• Good triumphs over evil.
  • Love conquers death.
  • Pride comes before the fall.
  • Honesty is the best policy.
  • Beauty is in the eye of the beholder.

In our research online and via published works, we discovered a number of traditional literary genres, including but not limited to the following. Although voice-over scripts are very short, they often have some of these same elements:

  • Mythic: The triumph of God or gods; triumph of a hero because of an act of God.
  • Heroic: The hero is triumphant because of his own strength.
  • High ironic: The hero triumphs because of a twist of fate.
  • Low ironic: The hero fails because of a twist of fate.
  • Demonic: The hero is overcome by evil forces or uses evil to defeat evil forces.

Marking Up a Script

Have you ever looked at an actor’s script or peered at a musician’s score? No doubt you noticed as many pencil markings as ink! Although the effort may seem over the top, those thoughtful markings can help you better navigate your script, color your read, and keep it consistent. Following a well-marked-up script is like reading a well-written map.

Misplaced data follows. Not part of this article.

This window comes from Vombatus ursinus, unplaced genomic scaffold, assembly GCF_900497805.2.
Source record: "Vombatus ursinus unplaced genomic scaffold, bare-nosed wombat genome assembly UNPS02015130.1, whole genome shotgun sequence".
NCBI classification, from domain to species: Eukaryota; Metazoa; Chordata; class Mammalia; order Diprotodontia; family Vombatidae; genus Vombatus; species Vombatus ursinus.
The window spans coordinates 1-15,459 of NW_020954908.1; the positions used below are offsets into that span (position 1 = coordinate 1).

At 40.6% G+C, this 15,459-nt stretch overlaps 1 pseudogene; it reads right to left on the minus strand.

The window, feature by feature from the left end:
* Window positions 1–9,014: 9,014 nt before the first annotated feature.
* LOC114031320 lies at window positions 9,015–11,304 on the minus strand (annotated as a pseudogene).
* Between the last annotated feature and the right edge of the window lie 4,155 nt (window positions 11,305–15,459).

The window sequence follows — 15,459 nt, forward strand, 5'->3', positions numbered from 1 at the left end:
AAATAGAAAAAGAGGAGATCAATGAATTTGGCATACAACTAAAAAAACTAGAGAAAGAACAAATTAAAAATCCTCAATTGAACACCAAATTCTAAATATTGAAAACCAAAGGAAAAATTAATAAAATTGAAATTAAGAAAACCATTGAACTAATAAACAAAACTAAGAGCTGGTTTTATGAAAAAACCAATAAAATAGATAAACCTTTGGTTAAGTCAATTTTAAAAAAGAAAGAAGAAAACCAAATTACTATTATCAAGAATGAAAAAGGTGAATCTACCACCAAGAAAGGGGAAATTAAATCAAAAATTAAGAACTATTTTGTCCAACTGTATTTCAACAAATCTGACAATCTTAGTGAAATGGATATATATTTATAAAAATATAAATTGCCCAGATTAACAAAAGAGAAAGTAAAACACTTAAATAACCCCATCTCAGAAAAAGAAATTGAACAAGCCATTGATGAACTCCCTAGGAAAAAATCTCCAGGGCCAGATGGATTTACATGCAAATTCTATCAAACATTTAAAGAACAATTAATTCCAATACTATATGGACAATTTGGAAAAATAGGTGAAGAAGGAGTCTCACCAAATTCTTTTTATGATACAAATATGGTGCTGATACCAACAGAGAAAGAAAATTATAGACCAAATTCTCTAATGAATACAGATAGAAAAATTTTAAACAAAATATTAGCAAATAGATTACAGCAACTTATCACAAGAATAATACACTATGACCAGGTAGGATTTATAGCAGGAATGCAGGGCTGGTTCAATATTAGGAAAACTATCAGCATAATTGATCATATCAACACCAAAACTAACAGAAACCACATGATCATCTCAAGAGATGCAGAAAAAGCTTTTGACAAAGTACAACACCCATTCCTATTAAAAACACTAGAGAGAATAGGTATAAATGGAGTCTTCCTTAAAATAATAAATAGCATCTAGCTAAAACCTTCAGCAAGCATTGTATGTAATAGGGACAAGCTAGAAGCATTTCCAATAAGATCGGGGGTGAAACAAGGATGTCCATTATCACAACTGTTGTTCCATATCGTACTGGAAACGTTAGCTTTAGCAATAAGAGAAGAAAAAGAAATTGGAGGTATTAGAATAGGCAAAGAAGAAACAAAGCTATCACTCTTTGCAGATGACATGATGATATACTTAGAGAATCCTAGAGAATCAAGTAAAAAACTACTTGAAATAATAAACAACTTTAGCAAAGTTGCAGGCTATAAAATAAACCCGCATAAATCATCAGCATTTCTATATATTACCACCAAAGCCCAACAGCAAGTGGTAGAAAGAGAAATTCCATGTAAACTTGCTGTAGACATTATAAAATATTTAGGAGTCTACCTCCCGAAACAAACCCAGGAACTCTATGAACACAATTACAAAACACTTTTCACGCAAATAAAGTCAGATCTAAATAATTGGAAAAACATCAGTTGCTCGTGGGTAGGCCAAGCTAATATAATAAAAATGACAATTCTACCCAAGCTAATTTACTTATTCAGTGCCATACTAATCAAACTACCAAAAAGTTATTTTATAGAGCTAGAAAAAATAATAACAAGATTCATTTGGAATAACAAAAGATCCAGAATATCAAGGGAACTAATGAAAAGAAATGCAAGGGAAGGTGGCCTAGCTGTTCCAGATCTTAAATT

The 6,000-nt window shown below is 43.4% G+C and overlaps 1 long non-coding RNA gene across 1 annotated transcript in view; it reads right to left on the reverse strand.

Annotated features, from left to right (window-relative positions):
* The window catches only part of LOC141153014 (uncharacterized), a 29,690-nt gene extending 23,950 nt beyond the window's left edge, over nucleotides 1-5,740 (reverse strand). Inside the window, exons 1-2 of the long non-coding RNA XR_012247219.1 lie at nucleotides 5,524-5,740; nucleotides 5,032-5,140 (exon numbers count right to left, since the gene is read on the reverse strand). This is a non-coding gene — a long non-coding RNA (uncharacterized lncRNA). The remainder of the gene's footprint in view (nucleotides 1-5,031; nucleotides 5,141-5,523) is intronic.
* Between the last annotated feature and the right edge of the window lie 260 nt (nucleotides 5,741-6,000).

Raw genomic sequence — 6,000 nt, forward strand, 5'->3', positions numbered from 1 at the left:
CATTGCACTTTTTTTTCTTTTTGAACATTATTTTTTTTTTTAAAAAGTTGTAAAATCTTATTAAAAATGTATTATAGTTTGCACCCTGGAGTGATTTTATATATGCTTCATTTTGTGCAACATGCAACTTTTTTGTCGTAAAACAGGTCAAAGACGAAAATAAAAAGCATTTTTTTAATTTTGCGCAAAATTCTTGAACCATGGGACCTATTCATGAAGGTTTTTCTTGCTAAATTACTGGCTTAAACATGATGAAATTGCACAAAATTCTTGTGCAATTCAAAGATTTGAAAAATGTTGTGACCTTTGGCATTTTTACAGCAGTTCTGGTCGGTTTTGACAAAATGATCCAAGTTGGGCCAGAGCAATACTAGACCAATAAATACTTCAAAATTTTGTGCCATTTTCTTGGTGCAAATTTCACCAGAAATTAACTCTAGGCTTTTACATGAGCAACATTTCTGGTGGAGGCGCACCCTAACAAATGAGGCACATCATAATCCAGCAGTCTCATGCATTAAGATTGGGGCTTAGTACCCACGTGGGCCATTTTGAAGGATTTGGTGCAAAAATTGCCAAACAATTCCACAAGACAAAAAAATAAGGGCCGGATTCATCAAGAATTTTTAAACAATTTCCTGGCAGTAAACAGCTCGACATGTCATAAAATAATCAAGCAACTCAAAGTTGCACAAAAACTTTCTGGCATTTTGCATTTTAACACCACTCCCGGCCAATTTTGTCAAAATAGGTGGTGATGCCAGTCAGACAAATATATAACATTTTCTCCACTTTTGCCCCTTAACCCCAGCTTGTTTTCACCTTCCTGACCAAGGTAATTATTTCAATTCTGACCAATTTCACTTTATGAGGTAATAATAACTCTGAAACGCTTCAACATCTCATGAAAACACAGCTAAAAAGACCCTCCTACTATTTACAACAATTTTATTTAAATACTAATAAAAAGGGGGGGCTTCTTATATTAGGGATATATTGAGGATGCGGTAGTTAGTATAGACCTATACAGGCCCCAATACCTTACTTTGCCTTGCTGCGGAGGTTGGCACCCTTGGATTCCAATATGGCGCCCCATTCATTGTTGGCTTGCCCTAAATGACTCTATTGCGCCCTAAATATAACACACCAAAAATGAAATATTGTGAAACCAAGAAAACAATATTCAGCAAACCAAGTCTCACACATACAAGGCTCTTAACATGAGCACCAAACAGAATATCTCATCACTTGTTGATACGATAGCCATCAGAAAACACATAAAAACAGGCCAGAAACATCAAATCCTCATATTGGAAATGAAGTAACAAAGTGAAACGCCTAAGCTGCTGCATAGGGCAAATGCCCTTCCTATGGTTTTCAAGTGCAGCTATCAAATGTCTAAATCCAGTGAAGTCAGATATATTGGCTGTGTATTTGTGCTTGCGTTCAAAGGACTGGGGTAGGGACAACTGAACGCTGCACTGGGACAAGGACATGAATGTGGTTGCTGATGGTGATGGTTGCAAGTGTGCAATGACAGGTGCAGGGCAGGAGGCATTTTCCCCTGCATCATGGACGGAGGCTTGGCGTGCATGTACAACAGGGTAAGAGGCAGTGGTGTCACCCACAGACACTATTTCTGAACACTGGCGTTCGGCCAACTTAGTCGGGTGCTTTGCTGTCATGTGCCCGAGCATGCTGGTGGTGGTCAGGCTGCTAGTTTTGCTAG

When marking up a script, consider a number of factors:

  • Where to breathe or pause
  • What tone of voice and inflections to use
  • The volume of your voice

Some voice actors prefer to print off a script and mark it with a pencil, making sure that their erasers are handy should their interpretation change during the process. Others read directly off a screen and find ways to mark up copy using italics, bold, different colored font, and so on.